Restless legs syndrome (RLS) is a neurological condition in which you have an uncontrollable urge to move your legs, usually due to leg discomfort. It typically happens in the evenings or nights while you’re sitting or lying down. In some people, this feeling becomes painful. Moving temporarily eases the unpleasant feeling.

What are the symptoms of the RLS?

Many people with RLS find it difficult to describe the feeling that they get in their legs. It may be like a crawling sensation, an electric feeling, like water running down your leg, itchy, jumpy or twitchy legs, or just uncomfortable. Some people describe a deep painful feeling in their legs. The unpleasant feelings make you have an urge to move. Symptoms usually:

  • Develop when you are resting
  • Worsen in the evening, especially when trying to sleep. Sometimes they cause leg movements during sleep, causing tiredness during the daytime.
  • Are relieved by moving your legs, walking, stretching or massaging your legs.
  • Affect both legs, and sometimes even your arms.

Who gets RLS?

Anyone can have RLS, but it is more common in older adults and women. Restless legs syndrome is also common during pregnancy (approximately 40 percent of pregnant women experience it). Women are nearly twice as likely as men to develop the disorder. If you have a family member with RLS, you are more likely to develop the symptoms before you are 45 years old. More than half of people with RLS have a pattern of it in their family, as the risk is about three to six times greater.

What causes RLS?

The cause of restless legs syndrome varies from person to person. In some cases the cause is unknown, or it may be caused by or made worse by other health issues or medications. This may include:

  • Low iron levels
  • Pregnancy. Especially in later stage, symptoms often go away after delivery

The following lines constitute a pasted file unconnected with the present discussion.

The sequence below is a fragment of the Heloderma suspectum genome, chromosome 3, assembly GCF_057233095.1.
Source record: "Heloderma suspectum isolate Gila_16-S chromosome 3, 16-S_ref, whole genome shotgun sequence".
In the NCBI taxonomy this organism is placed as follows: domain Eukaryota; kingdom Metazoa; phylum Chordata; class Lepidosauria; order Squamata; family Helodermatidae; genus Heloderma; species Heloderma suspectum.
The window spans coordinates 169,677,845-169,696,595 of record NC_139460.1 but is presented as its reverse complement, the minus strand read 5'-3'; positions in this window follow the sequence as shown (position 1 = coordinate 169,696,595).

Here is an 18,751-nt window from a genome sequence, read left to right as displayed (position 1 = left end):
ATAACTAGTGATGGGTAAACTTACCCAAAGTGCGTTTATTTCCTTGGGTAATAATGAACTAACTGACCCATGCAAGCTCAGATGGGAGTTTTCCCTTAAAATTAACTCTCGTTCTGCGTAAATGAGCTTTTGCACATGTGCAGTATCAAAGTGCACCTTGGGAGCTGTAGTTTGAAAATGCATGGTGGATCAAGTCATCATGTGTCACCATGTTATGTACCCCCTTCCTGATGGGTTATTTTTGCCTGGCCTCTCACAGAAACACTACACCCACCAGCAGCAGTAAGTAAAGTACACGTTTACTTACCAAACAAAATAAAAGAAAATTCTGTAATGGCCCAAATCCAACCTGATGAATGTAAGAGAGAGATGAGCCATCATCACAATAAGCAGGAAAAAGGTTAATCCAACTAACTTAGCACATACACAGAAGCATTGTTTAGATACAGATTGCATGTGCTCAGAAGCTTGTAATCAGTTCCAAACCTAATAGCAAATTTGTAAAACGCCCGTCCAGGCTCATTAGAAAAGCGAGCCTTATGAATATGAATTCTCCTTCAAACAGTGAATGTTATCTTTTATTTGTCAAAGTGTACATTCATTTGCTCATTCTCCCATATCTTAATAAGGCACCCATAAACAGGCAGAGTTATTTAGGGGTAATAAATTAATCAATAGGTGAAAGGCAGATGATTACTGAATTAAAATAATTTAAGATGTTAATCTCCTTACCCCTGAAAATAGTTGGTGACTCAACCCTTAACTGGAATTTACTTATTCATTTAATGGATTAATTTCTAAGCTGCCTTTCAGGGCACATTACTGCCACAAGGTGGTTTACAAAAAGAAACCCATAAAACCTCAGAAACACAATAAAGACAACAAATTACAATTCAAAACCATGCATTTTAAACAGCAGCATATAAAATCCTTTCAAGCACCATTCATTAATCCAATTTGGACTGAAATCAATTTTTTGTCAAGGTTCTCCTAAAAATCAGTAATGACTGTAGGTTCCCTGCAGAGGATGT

• As a symptom of some other conditions such as diabetes, severe kidney diseases and Parkinson’s disease
  • Some medications can cause RLS or make it worse:
    • Allergy medications
    • Many antidepressants
    • Antihistamines and over-the-counter sleep aids
    • Nearly all centrally active dopamine-receptor antagonists, including anti-nausea medications
    • Too much caffeine, alcohol and smoking

How do I know if I have RLS?

There is no lab test that determines whether or not you have RLS. Your doctor will usually make a diagnosis based on the common and typical symptoms. Your doctor may do soself me tests to rule out a secondary cause in order to check for a lack of iron and rule out kidney disease.

Self tests

  • Do you have difficulty falling asleep because of an urge to move your legs?
  • Do you wake up at night because you feel like your legs are on fire?
  • Do you feel an itching in your legs when you lie down to go to sleep?
  • Do your legs seem to feel better when you walk, stretch or make other movements?

If you answered yes to any of these questions, you may have RLS.

How can RLS be treated?

Treatment of RLS depends on the severity of your symptoms.

Exercise: Regular exercise such as walking or riding an exercise bike may relieve the symptoms of RLS. Exercising too much or at too great of an intensity can actually increase symptoms.

Stress reduction techniques: Stress can aggravate RLS. Relaxation-promoting activities such as yoga, meditation or other techniques can reduce the symptoms. This approach is especially helpful before bedtime.

Quit smoking and drink less caffeine and alcohol: Each of these may worsen the symptoms of RLS. By avoiding these substances, you may be able to help your RLS.

Massage your legs or soak in a hot bath: Both of these can help relax your muscles and alleviate the symptoms of RLS.

Medications: There are a variety of medications available to treat RLS. You may take one medication or a combination of them for your RLS.

Drugs used to treat Parkinson’s disease, sleeping pills and iron supplements, especially if iron is low in your body, and sometimes certain anti-seizure medications can also help RLS. The downside of all of these medications is that they might stop working after you have been on them for a while. Talk to your doctor about which treatment is best for you.

Can RLS get worse or better by itself?

For most people where there is not a reversible factor (such as iron deficiency), RLS gradually gets worse with age. Occasionally RLS can go away by itself, but often it will return.


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